Calhoun's drive-in movie now touches a third generation
By Dianne Weaver
The Mt. Zion Drive-In Theater has opened for another season. It is among the last of America's operating outdoor theaters.
My dad and mom loaded four kids, a thermos of coffee for themselves, a brown paper grocery bag full of popcorn and a jug of Kool-Aid for the kids into our old Studebaker.
Off we went to Cook's Drive-In to watch "Old Yeller."
The summer of 1958 was the first time my two older brother's, my younger sister and I had a drive-in experience.
Although it was an exciting event, we kids were distraught and cried out-loud at Old Yeller's demise.
Mom and dad tried hard to pretend they were untouched by the incident, as Dad wiped "something" from his eye, and mom suddenly caught a cold, needing to blow her nose, repeatedly.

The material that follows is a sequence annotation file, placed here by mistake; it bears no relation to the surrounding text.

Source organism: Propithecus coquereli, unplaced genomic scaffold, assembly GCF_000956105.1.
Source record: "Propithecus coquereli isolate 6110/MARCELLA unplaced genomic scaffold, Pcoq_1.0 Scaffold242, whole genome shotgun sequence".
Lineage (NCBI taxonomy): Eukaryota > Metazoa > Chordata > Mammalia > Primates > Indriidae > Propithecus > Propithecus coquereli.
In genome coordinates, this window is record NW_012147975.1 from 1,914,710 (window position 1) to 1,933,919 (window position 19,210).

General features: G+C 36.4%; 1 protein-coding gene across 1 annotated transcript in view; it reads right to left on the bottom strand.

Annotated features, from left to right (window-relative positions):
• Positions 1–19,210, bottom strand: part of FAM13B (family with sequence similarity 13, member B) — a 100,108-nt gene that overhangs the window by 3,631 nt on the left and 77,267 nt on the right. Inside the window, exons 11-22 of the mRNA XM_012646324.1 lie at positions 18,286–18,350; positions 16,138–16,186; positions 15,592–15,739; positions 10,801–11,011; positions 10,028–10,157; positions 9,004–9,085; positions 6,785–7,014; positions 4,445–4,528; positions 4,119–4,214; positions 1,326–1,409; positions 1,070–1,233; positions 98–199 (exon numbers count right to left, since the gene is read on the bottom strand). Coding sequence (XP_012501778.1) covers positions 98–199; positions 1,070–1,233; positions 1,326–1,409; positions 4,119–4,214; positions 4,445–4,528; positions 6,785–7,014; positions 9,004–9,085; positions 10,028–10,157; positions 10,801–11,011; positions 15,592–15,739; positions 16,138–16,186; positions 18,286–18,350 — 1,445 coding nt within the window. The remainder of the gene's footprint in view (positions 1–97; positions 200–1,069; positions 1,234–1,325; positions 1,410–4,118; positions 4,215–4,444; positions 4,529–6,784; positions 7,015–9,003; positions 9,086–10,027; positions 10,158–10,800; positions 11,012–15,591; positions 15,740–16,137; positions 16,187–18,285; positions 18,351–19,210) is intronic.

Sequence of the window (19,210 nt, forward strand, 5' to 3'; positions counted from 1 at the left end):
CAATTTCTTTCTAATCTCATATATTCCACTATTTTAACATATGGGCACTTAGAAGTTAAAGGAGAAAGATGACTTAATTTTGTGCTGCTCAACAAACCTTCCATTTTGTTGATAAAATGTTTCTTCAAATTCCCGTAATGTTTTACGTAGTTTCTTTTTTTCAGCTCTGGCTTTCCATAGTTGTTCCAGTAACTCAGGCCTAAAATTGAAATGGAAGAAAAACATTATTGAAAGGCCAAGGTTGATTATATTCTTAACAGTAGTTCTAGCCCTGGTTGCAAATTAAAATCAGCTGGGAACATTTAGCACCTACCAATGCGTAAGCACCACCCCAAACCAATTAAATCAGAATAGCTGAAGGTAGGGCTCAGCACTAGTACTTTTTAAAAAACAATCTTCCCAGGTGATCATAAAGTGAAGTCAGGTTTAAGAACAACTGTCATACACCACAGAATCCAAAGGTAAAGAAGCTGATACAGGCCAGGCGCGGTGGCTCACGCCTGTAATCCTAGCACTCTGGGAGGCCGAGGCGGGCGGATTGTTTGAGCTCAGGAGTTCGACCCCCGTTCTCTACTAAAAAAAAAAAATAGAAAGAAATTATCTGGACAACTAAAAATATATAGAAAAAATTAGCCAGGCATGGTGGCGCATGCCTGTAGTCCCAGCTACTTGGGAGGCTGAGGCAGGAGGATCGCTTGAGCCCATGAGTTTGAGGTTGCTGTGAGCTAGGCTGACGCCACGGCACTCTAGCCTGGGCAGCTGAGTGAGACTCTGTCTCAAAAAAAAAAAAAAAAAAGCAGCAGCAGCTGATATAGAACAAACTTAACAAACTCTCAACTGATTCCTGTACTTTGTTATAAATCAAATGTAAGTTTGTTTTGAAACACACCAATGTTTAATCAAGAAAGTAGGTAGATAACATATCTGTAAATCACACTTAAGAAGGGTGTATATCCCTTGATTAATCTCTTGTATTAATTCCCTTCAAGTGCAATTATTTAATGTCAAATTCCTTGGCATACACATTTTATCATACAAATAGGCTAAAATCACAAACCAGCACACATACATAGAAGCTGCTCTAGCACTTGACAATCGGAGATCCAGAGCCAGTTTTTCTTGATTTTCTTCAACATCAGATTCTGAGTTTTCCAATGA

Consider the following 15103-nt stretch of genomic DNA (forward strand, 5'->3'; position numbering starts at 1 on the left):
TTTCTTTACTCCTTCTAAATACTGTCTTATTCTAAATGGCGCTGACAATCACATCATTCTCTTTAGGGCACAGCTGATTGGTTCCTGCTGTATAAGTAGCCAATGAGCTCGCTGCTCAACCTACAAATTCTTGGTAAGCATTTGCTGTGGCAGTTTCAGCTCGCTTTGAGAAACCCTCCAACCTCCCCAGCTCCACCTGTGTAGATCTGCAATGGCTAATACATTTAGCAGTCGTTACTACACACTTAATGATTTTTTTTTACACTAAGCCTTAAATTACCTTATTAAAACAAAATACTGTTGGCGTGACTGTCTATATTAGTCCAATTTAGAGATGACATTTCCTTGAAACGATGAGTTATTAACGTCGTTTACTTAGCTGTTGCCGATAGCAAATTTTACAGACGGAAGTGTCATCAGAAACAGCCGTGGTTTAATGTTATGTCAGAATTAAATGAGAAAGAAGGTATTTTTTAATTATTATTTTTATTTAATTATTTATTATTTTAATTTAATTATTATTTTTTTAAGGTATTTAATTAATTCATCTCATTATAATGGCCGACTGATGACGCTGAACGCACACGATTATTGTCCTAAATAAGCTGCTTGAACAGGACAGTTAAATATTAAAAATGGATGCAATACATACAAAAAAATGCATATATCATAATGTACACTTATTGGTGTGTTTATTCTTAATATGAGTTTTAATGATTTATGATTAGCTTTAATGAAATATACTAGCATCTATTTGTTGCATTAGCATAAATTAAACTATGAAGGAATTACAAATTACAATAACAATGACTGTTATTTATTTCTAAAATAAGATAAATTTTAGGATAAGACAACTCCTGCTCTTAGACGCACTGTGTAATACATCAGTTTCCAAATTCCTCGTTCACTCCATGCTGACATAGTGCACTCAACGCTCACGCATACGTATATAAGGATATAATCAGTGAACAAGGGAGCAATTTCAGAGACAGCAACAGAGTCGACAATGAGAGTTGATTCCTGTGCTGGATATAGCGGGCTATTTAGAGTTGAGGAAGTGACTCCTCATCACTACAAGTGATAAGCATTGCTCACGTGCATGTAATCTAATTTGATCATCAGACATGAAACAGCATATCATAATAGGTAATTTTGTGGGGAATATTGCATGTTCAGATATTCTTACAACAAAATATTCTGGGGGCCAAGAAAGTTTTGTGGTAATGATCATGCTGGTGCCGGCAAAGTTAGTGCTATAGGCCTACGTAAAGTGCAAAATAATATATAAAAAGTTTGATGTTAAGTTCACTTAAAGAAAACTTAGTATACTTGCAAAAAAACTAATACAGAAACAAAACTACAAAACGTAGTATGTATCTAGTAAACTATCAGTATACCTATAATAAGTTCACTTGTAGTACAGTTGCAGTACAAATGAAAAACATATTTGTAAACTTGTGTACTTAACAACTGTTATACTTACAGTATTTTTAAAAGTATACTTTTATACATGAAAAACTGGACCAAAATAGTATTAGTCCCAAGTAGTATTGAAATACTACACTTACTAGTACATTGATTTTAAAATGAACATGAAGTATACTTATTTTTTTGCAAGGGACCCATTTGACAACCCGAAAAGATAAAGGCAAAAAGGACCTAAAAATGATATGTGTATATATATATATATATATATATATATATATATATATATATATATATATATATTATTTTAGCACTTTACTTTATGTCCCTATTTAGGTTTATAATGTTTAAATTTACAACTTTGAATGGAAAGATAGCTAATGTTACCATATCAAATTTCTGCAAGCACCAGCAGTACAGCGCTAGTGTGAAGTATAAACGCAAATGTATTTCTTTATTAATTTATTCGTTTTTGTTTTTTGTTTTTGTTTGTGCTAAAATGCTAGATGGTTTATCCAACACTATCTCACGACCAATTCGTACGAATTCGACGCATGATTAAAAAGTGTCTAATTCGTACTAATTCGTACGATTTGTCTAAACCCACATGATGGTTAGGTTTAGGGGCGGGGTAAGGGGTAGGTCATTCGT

These many years later I neither endorse nor encourage snacks from home and understand why it's recommended not to do so.
We did it out of necessity, with dad's wallet being a little short.
A right-of-passage "bad boy" status was earned if you or one of your friends hid in the trunk of a car and access the movie "for free."
John Cook was always on the look-out for such shenanigans.
Marshall Bever threads up the projector
Certainly, the drive-in was among the places that teens could get amorous, although the Cooks attempted to maintain propriety by circling the cars with flashlights.
In the early years, it was the place that most young Calhoun men took their first date.
Now, about 60 years after the opening in 1952, it's still the place many Calhoun High students and their friends hang out, visit the snack bar and watch the latest movies.
And some old-timers return too.
In the old days, the drive-in was on the B and C movie list, cheap westerns, horror flicks and really weird sci-fi films.
Of course, the "good movies" came months later after the rounds in regular movie houses.
Now, that has changed, with first run movies being shown.
The drive-in is now serving a third generation, a happy memory place for most Calhoun residents.